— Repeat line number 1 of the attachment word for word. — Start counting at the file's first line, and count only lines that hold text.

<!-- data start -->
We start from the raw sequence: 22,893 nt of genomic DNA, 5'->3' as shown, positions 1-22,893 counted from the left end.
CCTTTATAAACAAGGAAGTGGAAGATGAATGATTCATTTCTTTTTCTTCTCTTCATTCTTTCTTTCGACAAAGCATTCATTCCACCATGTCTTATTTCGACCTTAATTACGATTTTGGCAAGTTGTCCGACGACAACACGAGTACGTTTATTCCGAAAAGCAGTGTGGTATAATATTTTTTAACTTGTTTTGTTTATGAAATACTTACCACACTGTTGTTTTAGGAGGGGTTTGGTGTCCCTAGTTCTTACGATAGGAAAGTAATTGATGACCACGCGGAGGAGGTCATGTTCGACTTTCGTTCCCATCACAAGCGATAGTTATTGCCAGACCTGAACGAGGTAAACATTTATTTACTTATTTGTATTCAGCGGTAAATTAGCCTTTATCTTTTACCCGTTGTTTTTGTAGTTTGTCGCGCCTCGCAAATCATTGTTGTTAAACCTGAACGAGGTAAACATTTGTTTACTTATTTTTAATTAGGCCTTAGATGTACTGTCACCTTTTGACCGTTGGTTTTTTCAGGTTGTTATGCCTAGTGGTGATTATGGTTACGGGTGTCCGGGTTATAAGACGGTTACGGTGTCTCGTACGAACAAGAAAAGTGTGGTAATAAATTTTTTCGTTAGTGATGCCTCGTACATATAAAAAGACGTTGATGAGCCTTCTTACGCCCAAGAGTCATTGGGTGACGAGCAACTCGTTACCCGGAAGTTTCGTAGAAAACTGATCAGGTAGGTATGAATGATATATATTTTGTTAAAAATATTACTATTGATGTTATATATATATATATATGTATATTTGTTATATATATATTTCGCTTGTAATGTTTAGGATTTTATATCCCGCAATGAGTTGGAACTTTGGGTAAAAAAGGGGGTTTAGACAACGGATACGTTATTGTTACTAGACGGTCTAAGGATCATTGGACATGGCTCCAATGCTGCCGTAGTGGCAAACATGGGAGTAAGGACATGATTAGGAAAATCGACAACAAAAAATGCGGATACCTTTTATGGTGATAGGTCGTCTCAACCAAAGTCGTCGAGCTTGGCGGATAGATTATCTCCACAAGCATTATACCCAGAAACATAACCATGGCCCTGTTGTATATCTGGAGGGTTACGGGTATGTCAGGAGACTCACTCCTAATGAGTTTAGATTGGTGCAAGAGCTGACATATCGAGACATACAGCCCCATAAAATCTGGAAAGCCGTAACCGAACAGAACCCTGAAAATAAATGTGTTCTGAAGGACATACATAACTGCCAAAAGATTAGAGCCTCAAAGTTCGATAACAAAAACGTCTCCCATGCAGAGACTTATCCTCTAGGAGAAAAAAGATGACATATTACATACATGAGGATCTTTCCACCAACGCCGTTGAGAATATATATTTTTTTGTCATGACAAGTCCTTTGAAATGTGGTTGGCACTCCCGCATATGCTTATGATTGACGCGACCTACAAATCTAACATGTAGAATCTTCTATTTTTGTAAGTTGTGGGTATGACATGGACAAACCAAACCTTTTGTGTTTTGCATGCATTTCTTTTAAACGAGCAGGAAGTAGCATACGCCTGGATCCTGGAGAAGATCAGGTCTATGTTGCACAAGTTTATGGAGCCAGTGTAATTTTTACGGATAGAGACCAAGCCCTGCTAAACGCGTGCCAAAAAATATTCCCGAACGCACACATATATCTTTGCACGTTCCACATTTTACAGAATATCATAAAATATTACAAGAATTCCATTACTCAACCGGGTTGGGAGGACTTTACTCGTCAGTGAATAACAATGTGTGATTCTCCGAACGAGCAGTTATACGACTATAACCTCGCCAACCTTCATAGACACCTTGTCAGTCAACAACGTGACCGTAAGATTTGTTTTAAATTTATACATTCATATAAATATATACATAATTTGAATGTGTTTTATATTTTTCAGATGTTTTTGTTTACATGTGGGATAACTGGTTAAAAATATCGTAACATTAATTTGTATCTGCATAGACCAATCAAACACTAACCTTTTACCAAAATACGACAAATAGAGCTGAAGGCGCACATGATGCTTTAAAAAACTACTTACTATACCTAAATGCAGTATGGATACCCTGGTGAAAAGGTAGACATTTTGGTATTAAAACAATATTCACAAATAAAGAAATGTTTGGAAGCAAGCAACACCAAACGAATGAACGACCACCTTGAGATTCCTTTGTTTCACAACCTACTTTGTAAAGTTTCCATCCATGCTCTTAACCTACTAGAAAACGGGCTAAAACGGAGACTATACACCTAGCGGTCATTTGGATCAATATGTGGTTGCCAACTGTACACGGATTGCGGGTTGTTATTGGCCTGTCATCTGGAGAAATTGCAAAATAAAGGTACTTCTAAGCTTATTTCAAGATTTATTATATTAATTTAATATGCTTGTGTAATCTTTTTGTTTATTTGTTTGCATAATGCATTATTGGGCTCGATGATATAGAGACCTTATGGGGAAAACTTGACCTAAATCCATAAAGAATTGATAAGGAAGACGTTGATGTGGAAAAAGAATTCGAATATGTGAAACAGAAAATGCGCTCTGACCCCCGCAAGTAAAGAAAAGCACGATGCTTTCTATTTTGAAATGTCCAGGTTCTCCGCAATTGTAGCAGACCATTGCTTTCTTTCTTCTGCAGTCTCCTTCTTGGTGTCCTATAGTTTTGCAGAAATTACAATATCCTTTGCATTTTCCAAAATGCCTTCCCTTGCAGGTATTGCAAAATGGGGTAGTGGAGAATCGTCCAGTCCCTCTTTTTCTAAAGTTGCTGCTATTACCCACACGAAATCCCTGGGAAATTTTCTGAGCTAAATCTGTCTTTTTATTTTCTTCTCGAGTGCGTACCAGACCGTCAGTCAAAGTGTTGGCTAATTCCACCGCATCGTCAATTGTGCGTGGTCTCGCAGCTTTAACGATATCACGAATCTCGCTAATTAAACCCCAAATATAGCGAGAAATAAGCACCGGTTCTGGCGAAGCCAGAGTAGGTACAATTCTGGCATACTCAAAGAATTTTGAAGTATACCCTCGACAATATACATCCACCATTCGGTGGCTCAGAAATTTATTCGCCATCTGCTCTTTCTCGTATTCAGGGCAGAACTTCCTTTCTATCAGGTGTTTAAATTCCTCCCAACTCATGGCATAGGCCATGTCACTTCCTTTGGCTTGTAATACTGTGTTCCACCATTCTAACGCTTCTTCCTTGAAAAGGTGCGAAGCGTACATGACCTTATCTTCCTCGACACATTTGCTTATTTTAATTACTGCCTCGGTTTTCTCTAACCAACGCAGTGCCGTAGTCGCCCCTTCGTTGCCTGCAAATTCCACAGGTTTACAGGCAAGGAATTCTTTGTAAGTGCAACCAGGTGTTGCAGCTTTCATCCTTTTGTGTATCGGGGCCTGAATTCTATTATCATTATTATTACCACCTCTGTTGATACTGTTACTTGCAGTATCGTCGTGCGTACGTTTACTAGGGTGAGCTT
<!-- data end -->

We start from the raw sequence: 22,893 nt of genomic DNA, 5'->3' as shown, positions 1-22,893 counted from the left end.